Accelerating Best Practices in Peer Support Around the World

Supporting Survivors of Traumatic Events

Six months after a shooting in Aurora, Colorado claimed the lives of 12 people, a tragic shooting took place in Newtown, Connecticut killing 26 people including 20 elementary school children inside their school.  In addition to the horrific loss of lives in these tragedies, survivors of these violent acts and the effected communities are left to cope with extreme trauma and feelings of grief.

Unfortunately while trauma and mental health have been heavily discussed in the aftermath of these tragedies, it is not limited to these horrific events. Trauma is defined by the American Psychological Association as “an emotional response to a terrible event like an accident, rape, or natural disaster” and may involve a single experience or a series of events that overwhelm an individual’s ability to cope with the emotions elicited by that experience. In some cases, physical trauma may lead to psychological trauma, as with accidents, abuse, and sexual assault. Additionally, psychological trauma may also be caused by witnessing violence, verbal and emotional abuse, and neglect.

According to the National Center for PTSD the impact of trauma may be particularly damaging to youth.  The National Survey of Adolescents, a representative sample of 4,023 American youth aged 12 to 17, estimated that 17.4% had experienced a serious physical assault and 8.1% a sexual assault; 39.4% had witnessed one or more incidents of serious interpersonal violence. The National Comorbidity Survey found that 60.7% of American males and 51.2% of females aged 15-24 reported exposures to one or more traumatic events. Children that experience trauma have higher risks of developing psychological, behavioral, and emotional problems, including but not limited to substance abuse, depression and anxiety disorders, and PTSD.

For the children of Sandy Hook, their parents, and all those affected by the recent shooting, addressing their trauma is an important part of the healing process. The APA provides the following guidelines for parents that are trying to help their children manage distress after a shooting: 1) Talk with your child, 2) Keep home a safe place, 3) Watch for signs of stress, fear, or anxiety, 4) Limit media exposure, and 5) Take care of yourself. Additionally, the National Child Traumatic Stress Networkmay be a helpful resource to learn more about child traumatic stress.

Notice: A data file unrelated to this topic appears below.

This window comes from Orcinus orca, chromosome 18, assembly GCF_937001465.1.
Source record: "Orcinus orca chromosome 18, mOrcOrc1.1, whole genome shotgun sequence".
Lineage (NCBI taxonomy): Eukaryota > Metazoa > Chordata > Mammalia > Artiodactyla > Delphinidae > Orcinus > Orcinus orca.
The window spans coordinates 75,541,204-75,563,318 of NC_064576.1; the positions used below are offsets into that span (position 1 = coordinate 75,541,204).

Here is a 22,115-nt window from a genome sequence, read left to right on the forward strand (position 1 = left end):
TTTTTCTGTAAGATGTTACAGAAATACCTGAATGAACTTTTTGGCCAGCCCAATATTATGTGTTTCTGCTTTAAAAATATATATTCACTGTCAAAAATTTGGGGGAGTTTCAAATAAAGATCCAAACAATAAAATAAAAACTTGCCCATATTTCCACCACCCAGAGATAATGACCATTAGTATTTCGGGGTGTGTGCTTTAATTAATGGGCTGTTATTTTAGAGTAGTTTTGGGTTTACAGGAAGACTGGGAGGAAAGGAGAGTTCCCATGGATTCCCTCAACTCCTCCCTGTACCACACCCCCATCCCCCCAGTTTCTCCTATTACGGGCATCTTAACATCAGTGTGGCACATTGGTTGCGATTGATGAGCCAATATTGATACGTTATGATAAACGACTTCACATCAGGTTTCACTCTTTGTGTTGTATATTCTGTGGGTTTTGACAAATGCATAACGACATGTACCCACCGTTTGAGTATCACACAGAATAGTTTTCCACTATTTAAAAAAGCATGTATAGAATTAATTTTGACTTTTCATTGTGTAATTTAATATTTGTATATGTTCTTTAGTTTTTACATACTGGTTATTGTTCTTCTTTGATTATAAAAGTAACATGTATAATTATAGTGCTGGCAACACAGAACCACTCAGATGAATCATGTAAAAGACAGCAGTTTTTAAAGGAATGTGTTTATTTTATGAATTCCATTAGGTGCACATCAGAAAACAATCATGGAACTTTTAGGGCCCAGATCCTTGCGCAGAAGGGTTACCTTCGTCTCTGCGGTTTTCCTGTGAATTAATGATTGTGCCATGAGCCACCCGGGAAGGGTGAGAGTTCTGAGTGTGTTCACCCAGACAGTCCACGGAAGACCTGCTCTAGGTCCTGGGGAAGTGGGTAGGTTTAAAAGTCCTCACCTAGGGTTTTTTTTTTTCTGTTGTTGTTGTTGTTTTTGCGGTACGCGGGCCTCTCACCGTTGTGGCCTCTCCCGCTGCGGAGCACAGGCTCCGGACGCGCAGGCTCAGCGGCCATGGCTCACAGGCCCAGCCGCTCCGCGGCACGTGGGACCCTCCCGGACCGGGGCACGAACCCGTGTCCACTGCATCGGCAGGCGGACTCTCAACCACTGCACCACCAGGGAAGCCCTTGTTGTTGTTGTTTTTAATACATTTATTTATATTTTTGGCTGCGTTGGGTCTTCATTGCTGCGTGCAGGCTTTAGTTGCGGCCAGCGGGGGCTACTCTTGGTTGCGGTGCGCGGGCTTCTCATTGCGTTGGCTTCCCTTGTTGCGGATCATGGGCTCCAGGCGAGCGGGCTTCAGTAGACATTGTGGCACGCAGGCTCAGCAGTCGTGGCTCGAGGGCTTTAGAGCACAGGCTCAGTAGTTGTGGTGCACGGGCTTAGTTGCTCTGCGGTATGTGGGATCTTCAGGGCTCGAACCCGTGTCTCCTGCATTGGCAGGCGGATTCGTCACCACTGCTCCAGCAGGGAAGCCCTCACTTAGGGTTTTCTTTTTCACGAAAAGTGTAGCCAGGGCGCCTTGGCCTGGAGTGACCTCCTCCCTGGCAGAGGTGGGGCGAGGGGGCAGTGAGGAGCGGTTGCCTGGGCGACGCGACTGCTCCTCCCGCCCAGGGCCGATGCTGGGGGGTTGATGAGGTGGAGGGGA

The following video clips may be helpful for parents and teachers that are supporting children after traumatic events.


Trauma, Brain and Relationship: Helping Children Heal

Section Three: The Many Faces of Trauma


Trauma, Brain and Relationship: Helping Children Heal

Section Five: Healing Trauma


Trauma, Brain and Relationship: Helping Children Heal

Section Six: You Make the Difference


Healing Stress and Trauma: Safety, Boundaries


Healing Stress and Trauma: Community at School


Additionally Social support is crucial in providing the emotional and practical assistance for those dealing with tragedies and trauma. However, effective social support can take on different forms for different people. Among adolescents, peer support is emerging as an important protective factor against PTSD in the wake of traumatic events. In this developmental stage, adolescents may rely on peers rather than family to decrease isolation and cope with stress. For adult survivors, the APA offers these helpful tips on managing traumatic stress. This guide emphasizes the importance of communication, asking for support, and seeking out peer support groups. SAMHSA offers the most comprehensive listing of resources for coping with violence and traumatic events. Finally, the Trauma Intervention Programs Inc provides a series of tips for helping the emotionally injured after tragedy strikes including reaching out physically, reaching out emotionally, not overlooking quiet survivors, protecting and reassuring survivors.

Peer and social support can be very important parts of healthy recovery for individuals that have suffered through a traumatic event. When combined with professional resources referenced this can improve the chances of healthy coping. It should be noted that although friends and neighbors can provide valuable emotional first aid and support, mental health professionals caution that inappropriate counseling has the potential to exacerbate symptoms or interfere with the healing process. Peer supporters also need to protect themselves from experiencing vicarious trauma after interacting with a survivor. These concerns all point to the need for specialized training for peer supporters, linking survivors to professionals when needed, and the importance of providing ongoing, flexible support. By combining best practice peer and social support with professional services survivors of traumatic events may have the opportunity to benefit from the many recovery resources available while working towards recovery.

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